Addiction may worsen an underlying mental disorder or trigger a mental disorder such as attention-deficit hyperactivity disorder (ADHD), obsessive compulsive disorder (OCD), anxiety, depression etc. Such persons are more at risk of addictions.

Adding further, Dr Rajiv Garg, Sr Consultant Physician, said, “Reducing or stopping the consumption of alcohol is harm reduction. It can be the gateway to preventing other health complications later in life. Similarly, those who indulge in substance abuse should be counselled and provided with adequate help to be able to quit the habit.”

Some recommendations

  • Put it in writing why you want to reduce or stop: Write what you want to achieve for example will feel healthier; will sleep better, will improve my relationships.
  • Write confessions: learn and practice various confession exercises. This will help you take care of inner guilt which may be the precipitating factors.
  • Set a drinking limit: Those who are cutting back should set a limit as per your health. Most healthy people should limit to less than 40 ml in one hour, 80 ml in one day and less than 240 ml in a week. Women should take less than half of this amount.
  • Keep a diary of your drinking. For initial 3-4 weeks, keep track of every drink. Note the situations you are most likely to drink. Give each situation rating out of ten. Try avoiding those situations for the next few weeks.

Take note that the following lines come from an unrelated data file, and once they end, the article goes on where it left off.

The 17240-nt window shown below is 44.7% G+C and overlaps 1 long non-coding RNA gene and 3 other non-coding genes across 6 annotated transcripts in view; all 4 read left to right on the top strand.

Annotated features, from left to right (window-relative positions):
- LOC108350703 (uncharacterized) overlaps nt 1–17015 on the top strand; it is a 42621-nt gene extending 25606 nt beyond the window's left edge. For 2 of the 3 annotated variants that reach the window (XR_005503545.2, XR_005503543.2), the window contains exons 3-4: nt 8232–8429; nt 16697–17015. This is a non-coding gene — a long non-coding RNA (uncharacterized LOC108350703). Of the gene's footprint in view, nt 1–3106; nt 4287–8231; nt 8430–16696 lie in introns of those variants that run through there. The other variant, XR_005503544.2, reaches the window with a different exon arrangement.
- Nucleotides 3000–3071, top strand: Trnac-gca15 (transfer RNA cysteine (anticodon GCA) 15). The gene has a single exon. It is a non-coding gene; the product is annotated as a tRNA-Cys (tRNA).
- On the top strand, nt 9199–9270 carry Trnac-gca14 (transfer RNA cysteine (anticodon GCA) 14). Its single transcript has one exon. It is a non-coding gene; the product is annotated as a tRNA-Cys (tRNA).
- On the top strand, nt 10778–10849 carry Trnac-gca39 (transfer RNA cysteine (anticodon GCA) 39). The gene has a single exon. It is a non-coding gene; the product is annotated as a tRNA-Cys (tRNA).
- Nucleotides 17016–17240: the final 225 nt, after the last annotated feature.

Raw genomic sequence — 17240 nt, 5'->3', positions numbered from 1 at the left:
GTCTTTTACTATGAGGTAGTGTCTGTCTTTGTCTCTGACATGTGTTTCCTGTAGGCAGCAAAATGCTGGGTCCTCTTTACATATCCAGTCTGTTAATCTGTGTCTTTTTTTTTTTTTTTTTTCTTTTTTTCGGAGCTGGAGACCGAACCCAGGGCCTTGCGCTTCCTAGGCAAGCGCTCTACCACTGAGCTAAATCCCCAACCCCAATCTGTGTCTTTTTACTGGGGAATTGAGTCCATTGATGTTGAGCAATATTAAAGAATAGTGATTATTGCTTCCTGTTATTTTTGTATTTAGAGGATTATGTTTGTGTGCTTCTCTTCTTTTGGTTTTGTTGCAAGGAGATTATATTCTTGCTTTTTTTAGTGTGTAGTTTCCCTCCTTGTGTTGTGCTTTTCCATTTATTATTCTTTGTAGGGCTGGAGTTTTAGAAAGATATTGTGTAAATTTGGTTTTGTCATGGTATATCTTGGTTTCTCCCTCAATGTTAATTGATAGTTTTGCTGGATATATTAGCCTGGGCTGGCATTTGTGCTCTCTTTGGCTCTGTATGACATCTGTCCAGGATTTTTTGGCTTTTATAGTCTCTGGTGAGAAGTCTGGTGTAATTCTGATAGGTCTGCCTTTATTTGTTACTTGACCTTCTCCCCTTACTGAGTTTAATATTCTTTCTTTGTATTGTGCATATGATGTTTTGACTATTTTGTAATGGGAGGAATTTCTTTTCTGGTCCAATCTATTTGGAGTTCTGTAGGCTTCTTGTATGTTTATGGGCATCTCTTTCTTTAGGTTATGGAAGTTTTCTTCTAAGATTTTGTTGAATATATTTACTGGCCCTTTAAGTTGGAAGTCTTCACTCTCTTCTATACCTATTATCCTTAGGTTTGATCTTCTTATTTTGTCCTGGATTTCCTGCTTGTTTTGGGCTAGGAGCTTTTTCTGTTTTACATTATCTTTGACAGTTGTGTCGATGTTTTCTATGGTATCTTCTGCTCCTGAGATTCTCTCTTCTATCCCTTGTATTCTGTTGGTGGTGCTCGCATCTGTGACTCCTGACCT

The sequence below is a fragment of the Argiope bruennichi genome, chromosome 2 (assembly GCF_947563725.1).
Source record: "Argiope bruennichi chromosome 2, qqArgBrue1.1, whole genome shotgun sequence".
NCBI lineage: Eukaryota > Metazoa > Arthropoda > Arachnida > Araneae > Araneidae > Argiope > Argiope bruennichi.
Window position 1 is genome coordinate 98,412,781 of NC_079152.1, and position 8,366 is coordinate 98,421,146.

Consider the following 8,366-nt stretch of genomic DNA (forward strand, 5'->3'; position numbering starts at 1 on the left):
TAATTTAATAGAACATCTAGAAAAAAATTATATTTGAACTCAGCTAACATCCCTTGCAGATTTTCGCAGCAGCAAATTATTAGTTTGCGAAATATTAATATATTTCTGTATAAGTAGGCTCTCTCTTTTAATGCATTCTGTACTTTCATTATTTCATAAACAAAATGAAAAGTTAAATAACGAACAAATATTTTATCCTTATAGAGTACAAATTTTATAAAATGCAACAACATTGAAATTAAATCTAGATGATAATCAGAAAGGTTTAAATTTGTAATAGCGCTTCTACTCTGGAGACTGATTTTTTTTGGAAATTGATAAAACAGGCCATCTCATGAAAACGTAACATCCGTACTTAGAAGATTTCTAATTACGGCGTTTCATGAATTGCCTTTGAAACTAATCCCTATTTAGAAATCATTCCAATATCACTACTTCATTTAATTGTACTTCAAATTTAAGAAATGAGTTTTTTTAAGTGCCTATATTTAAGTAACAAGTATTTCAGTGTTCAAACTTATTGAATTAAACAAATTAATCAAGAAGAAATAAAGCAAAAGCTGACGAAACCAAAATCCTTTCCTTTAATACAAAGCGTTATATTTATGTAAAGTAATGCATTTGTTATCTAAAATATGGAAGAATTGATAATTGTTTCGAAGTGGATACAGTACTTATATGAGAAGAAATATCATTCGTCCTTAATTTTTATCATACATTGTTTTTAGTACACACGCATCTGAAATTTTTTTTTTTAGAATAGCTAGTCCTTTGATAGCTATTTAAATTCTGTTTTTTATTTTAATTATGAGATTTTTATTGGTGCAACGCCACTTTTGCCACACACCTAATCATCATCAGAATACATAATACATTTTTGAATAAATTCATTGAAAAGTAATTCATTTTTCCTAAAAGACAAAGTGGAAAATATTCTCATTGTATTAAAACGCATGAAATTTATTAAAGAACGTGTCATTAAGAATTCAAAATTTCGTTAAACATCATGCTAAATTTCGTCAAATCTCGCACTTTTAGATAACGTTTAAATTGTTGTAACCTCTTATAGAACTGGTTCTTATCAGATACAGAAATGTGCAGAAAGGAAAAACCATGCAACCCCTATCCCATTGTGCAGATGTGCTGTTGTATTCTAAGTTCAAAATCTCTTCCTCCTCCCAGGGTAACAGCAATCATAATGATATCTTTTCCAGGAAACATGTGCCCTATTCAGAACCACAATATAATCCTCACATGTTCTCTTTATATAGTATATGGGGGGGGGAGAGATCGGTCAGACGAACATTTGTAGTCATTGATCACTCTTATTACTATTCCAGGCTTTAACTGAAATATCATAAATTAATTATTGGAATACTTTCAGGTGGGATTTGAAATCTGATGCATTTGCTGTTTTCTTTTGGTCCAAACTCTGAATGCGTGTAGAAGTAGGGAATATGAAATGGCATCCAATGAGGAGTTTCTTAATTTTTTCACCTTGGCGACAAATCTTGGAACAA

• Don’t keep alcohol within your reach. Remove alcohol from your living place. This can help limit drinking.
  • Eat your drink. Drinking slowly can help. Sip and do not gulp. Sip soda, water, or juice after each drink. This is called Mindfulness drinking. Be aware of your drinking will cut it down. Never drink on an empty stomach.
  • Keep a weekly spiritual fast. This will allow alcohol-free days. Decide not to drink a day or two each week.
  • Observe spiritual retreats: Observing spiritual retreats (Navratri by Hindus, Ramazan by Muslims, and Easter by Christians) with no drinking can help. Or try abstaining for a week or a month to see your commitment to not drinking.
  • Last but not the least, be persistent in your efforts to quit.

HCFI wishes all students best of luck for the upcoming examinations

Health Care, Heart Care Foundation of India, Medicine No Comments

It is imperative to avoid undue stress by not setting unrealistic expectations and following a healthy routine

New Delhi, 19th Feb 2019: As per statistics, during examinations, the prescriptions for anti-depressant drugs (or the so-called happy drugs) witness an increase. This is especially among teenagers in the age group of 16 to 19 years, in full-time education. The figure crosses 20% in schools in the West. The fear of failure and that of letting down parents are two of the most common factors leading to suicide and depression in this age group.